It was a special moment for American tennis player Jack Sock. Sock had won the Paris Masters 1000 event, defeating Filip Krajinovic in straight sets.
This was by far the biggest title of Sock’s career, as he had only won a few ATP 250 events coming into Paris. Sock moved into the top 10 in the world and played in at ATP Tour Finals, where he made the semifinals.
The future was looking bright for Sock. That tournament highlighted many positive aspects of his game. He served huge, hit his extreme topspin on the forehand beautifully, and had no issue moving forward in the court to bring the fight to his opponents. Sock looked ready to become a mainstay at the top of the ATP Tour. Yes, the pressure of defending a lot of points would be in the back of Sock’s mind, but his singles game was at level it had never been at before. He had won a doubles major previously, with Vasek Pospisil at Wimbledon in 2014, but he had never soared so high on the singles court.
Then, the 2018 season came around. I want to put out the disclaimer that Sock’s doubles career could was fantastic in 2018. He won two majors and the ATP Tour Finals in doubles. However, Sock’s singles career took a downfall and 2018 was an utter disaster. Sock went 9-22 over the course of the year, with a 1-4 record at majors, and an 8-match losing streak in the middle of the season.
Sock’s ranking went down from World No. 8 at the start of the season to World No. 106 at year’s end. For someone who had won a Masters 1000 event and been a part of ATP Tour Finals, the most exclusive event on tour, it was quite a hard fall. Sock struggled with match fitness throughout the season, going 1-13 in matches that went the distance. While in the past match fitness had been a roadblock for Sock, his pure talent had got him through the tough moments. But, when confidence is low and his shots aren’t working the way they did previously, the ability to grind out matches becomes more important. And Sock, quite frankly, was out of (professional athlete) shape.
Coming into the 2019 season, Sock needed a massive turnaround. He had the offseason to get in shape, regain his focus, and start out the 2019 season strong. Unfortunately, that was not the case.
In 2019 (not including exhibitions), Sock has went 0-4. After losing in the first round of the Australian Open to Alex Bolt, Sock injured his finger and was out until Atlanta (http://www.tennis.com/pro-game/2019/07/jack-sock-ready-hit-restart-2019-week-atlanta/83696/). Unfortunately, his return from injury has not resulted in wins, as he’s only won one set in the three matches in his comeback. This included a loss to Mikhail Kukushkin In Cincinnati Masters 1000 qualifying action yesterday. Sock’s current ranking is World No. 176 and he is not ranked in the ATP Race.
Given that a lot of his points are tied up in his only good result last season, a quarterfinal appearance at the Masters 1000 event in Paris, the breakthrough event from 2017, an event he probably won’t even get into qualifying for, and things are looking bleak for Sock.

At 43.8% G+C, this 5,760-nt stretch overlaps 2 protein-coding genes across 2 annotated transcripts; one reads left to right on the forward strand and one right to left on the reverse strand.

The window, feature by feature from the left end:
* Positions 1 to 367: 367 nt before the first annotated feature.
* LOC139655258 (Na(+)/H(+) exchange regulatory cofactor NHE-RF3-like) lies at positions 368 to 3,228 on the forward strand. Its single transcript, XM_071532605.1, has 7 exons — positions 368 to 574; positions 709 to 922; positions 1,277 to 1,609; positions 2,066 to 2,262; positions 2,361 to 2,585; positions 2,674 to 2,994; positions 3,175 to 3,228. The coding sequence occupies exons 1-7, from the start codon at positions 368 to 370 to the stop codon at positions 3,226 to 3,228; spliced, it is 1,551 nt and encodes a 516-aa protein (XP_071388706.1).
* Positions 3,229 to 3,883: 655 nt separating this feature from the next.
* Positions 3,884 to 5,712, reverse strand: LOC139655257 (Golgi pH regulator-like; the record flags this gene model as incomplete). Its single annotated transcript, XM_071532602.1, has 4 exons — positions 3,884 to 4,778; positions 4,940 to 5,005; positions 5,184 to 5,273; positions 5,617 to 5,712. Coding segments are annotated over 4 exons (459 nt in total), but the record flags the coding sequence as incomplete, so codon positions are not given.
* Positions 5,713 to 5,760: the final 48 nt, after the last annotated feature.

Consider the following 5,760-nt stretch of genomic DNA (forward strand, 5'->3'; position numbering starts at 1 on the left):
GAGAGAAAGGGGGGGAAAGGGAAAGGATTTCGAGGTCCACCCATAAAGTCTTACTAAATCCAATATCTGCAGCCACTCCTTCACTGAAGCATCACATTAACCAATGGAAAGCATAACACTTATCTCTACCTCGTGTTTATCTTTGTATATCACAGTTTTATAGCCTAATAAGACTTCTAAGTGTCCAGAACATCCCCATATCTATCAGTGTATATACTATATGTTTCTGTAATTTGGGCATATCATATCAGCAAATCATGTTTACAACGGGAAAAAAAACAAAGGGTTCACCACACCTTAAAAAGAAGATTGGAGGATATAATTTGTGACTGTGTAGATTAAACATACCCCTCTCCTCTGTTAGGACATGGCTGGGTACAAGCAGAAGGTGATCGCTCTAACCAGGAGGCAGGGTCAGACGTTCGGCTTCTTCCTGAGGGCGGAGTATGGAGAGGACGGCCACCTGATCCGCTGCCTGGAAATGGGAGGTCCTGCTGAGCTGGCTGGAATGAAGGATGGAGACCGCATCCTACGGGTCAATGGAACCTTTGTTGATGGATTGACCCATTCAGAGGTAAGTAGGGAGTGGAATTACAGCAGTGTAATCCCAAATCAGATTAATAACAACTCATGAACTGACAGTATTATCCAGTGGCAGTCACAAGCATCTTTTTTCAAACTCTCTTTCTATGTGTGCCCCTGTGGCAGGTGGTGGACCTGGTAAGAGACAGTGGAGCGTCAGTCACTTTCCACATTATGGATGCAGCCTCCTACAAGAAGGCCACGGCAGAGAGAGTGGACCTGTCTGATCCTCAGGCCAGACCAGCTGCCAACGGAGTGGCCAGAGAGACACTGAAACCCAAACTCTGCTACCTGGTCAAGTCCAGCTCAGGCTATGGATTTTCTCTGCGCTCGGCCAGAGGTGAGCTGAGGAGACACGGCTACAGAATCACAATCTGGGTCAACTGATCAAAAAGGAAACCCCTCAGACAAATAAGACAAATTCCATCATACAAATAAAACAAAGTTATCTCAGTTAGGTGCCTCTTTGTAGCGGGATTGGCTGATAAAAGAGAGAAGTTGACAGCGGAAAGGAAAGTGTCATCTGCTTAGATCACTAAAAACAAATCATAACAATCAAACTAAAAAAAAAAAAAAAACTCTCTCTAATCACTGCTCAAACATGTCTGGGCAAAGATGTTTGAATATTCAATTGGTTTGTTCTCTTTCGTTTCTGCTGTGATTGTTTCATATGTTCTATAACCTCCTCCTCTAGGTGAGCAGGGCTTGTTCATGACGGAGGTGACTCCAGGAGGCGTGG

It’s important to note that, since returning from injury, Sock has gotten a wild card into all three events that he’s played. With the North American hard court swing set to end in just a couple weeks at the US Open, those wild cards are going to dry up soon. His wild card at the US Open could be the last non-Challenger wild card that Sock gets all season, and given he won a round at the US Open last year, it’s vital he can at least defend those points.
US Open men's wild cards: Bjorn Fratangelo, Marcos Giron, Denis Kudla, Jack Sock, Ernesto Escobedo, Zachary Svajda of the USA and Antoine Hoang of France and Australia's recip WC to be announced, the USTA just announced.
— Randy Walker (@TennisPublisher) August 13, 2019
In terms of a protected ranking, Sock seems to be eligible for one more per ATP rules. His last match before his injury was the 14th of January and his comeback match was the 23rd of August, so it had been over six months since he last played. Six months is the minimum to be out before one is eligible to receive a protected ranking. Now, whether or not Sock petitioned for the protected ranking is not known, but if he did, this will provide him with at least the safety net of a protected ranking just outside of the top 100 and allow him to get into lower ATP tournaments/qualifying events and ATP Challenger events for 9 PR tournament for, at the most, 9 months.
Protected ranking or not, Sock is staring down a very sticky situation. It doesn’t matter how many events he can get in, if he doesn’t win enough matches, it is conceivable that he would have to play Futures events in 2020 when all of his points fall off. For a former Top 10 player and Masters 1000 event winner, this would be in stark contrast to the big stadiums and crowds that he’s used to.
But, perhaps dropping down to smaller events with less points and prize money would be what Sock needs to get in shape and get his career back on track. Playing at tiny Challenger and Futures events could show Sock how privileged he has been in the past to be playing the huge tournaments that he did and revitalize his career. His forehand still is one of the best in tennis, after all.
Jack Sock is a very talented player. But, if he doesn’t start winning soon, he will be deep in the abyss of the ATP rankings system.